NFC East Sucks so Much That People Are Demanding Primetime Games Be Banned

Limited expectations surrounded the matchup between the Philadelphia Eagles and the Dallas Cowboys on Sunday Night Football and the latest instalment of the NFC East lived to up the hype for all the wrong reasons.

The Eagles defeated the Cowboys 23-9, as Dallas failed to score a touchdown for the second consecutive game for only the fourth time in franchise history. Cowboys' third string quarterback Ben DiNucci completed just over 50 percent of his passes and lost two fumbles, while Eagles quarterback Carson Wentz threw for two touchdowns, but was intercepted twice and lost two fumbles.

The NFC East has traditionally drawn some of the largest nationwide TV audiences, a trend which has continued this season despite the division's dismal state.

Nevertheless, the NFL's decision to schedule a matchup between two teams that arrived into the matchup on Sunday night with a combined 4-9-1 record was puzzling, particularly considering the AFC North between the still undefeated Pittsburgh Steelers and the 5-1 Baltimore Ravens was relegated to the 1 p.m. ET slot, while the NFC West matchup between the 5-1 Seattle Seahawks and the 4-3 San Francisco 49ers was slated for 4:25 p.m. ET.

The game was the second NFC East matchup in primetime in consecutive weeks after the Eagles hosted the New York Giants on Thursday Night Football and the fourth time one of the division members featured in a primetime game this season—the Cowboys, Eagles and Giants have all played in nationally televised games twice this year.

The NFC East is the only division in the NFL whose all four members have a losing record this season. Through the first eight weeks of the campaign, the combined record of NFC East teams stands at 8-21-1. To put the grim figure into context, none of the other five NFL divisions have accumulated fewer than 12 combined wins at this stage of the season. As a whole, the NFC East, which remains the only division whose members have all won at least one Super Bowl title, has won just one more game than the Pittsburgh Steelers and the Kansas City Chiefs have done individually.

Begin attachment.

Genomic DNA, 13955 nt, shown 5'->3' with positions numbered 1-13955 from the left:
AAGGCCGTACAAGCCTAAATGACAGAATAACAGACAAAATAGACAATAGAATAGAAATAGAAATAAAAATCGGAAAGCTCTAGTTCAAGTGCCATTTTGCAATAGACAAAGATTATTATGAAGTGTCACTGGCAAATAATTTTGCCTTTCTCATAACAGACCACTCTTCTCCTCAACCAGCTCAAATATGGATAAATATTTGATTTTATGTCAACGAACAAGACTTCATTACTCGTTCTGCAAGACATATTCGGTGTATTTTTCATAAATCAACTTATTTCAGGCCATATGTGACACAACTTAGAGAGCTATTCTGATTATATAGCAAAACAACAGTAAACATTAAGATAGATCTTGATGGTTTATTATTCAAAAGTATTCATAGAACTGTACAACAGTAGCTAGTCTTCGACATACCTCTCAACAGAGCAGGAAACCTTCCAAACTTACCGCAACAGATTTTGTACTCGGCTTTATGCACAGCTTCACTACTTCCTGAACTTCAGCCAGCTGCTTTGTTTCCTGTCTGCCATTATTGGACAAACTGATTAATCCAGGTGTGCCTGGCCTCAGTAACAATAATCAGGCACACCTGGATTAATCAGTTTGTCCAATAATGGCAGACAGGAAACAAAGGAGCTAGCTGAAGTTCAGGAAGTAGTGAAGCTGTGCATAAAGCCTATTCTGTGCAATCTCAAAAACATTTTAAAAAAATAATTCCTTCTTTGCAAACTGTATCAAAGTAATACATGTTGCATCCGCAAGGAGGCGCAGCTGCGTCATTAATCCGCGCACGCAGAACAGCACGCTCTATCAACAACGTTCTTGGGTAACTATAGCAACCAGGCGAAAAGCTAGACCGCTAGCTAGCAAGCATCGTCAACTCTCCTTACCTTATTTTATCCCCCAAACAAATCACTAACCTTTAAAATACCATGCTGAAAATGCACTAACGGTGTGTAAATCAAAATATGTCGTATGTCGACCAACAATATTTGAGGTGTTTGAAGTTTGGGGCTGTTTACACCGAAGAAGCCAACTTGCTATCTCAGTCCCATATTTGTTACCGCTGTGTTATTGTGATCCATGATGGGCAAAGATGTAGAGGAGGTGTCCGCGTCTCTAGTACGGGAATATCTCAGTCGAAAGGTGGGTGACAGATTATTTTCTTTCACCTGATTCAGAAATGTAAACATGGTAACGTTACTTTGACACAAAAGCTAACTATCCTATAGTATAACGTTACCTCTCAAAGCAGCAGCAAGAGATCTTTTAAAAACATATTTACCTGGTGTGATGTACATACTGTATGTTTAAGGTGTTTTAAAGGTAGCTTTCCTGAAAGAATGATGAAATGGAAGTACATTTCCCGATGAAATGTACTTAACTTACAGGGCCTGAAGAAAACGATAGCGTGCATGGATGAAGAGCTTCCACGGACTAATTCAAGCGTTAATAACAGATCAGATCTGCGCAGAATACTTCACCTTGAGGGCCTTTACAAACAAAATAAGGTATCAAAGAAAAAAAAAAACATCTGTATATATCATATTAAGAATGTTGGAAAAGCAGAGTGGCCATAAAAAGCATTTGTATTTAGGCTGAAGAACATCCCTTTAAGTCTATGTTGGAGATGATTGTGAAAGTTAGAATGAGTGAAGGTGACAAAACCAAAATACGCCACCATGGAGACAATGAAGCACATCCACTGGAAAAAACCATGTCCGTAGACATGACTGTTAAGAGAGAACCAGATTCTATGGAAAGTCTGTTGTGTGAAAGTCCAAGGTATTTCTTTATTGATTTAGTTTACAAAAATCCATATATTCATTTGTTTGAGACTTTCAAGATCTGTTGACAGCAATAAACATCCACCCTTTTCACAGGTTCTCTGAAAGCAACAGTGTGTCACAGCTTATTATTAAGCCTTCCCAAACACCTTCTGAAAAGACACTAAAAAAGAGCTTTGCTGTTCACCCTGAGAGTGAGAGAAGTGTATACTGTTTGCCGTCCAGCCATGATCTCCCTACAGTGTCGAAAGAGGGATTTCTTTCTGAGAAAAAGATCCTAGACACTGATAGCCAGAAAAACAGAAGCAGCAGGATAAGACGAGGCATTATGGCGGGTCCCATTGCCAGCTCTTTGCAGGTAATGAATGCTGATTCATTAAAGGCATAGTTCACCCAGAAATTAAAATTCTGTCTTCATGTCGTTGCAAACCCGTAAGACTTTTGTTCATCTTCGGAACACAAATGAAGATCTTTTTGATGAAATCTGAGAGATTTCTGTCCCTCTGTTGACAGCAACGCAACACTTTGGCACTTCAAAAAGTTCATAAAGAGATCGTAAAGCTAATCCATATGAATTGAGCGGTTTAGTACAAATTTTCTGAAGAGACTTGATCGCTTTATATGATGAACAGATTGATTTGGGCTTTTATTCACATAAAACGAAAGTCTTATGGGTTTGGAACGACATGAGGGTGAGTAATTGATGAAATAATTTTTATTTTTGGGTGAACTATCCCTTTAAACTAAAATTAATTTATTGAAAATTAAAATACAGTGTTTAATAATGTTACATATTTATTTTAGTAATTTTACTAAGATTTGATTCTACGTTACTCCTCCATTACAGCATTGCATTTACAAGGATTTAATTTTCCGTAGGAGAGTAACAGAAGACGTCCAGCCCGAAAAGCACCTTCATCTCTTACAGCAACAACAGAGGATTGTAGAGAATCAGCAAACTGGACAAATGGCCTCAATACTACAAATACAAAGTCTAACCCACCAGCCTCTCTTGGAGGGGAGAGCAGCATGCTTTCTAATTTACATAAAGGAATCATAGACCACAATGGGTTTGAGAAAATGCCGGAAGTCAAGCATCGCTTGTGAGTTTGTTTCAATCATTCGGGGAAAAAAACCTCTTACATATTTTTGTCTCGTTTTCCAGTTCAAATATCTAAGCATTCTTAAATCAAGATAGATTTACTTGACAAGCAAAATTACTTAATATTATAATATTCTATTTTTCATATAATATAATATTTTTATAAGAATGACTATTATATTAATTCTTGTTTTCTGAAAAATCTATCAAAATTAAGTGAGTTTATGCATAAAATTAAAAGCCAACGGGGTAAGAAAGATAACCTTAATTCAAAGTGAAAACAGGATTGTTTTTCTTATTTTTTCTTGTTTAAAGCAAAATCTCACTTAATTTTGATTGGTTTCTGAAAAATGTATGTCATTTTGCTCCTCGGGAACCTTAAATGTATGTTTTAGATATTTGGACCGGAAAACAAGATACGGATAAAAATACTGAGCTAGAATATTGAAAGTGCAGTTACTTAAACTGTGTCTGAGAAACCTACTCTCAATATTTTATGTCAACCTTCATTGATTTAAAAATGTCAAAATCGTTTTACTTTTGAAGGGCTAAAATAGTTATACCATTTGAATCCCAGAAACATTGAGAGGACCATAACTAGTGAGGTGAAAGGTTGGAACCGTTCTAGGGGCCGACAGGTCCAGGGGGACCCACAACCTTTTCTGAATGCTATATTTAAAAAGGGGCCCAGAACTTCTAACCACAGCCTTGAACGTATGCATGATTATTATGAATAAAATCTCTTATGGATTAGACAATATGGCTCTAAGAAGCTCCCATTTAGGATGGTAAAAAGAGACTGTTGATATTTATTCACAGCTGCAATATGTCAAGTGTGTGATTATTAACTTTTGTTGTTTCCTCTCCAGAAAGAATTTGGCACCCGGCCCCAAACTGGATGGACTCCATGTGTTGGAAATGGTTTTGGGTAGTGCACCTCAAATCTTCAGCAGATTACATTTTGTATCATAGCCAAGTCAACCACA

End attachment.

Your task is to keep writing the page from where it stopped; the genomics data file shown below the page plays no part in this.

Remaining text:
To make matters worse, five of the NFC East's eight cumulative wins have come against divisional opponents—Washington defeated the Eagles in Week 1, while the Cowboys beat the Giants in Week 5 with the latter defeating Washington the following week. The Eagles, meanwhile, have won back-to-back games against Giants and Cowboys in Week 7 and Week 8.

The NFC East's plight is even more evident when compared with the remaining three divisions in the conference. Both the NFC North and the NFC South have two teams with at least five wins each—the Green Bay Packers and Chicago Bears in the former, the Tampa Bay Buccaneers and the New Orleans Saints in the latter—while all four franchises in the NFC West have a record of .500 or better—the Seahawks are 6-1, with the Arizona Cardinals and Los Angeles Rams are 5-2 and 5-3 respectively and the 49ers are 4-4.

Unfortunately for NFC East's detractors, one of the division's four members will again be on primetime in Week 8 as the Giants welcome Tom Brady and the Tampa Bay Buccaneers on Monday Night Football.

The Cowboys are scheduled to make two more primetime appearances, facing the Baltimore Ravens on Thursday Night Football in Week 13, before hosting the 49ers on Sunday Night Football in Week 15. The Eagles, meanwhile, have one nationally televised game left on their schedule, hosting the Seahawks on Monday Night Football in Week 12.

Carson Wentz, Philadelphia Eagles
Carson Wentz #11 of the Philadelphia Eagles flicks an incomplete pass while under pressure from Randy Gregory #94 of the Dallas Cowboys in the third quarter of the game at Lincoln Financial Field on November 1 in Philadelphia, Pennsylvania. Elsa/Getty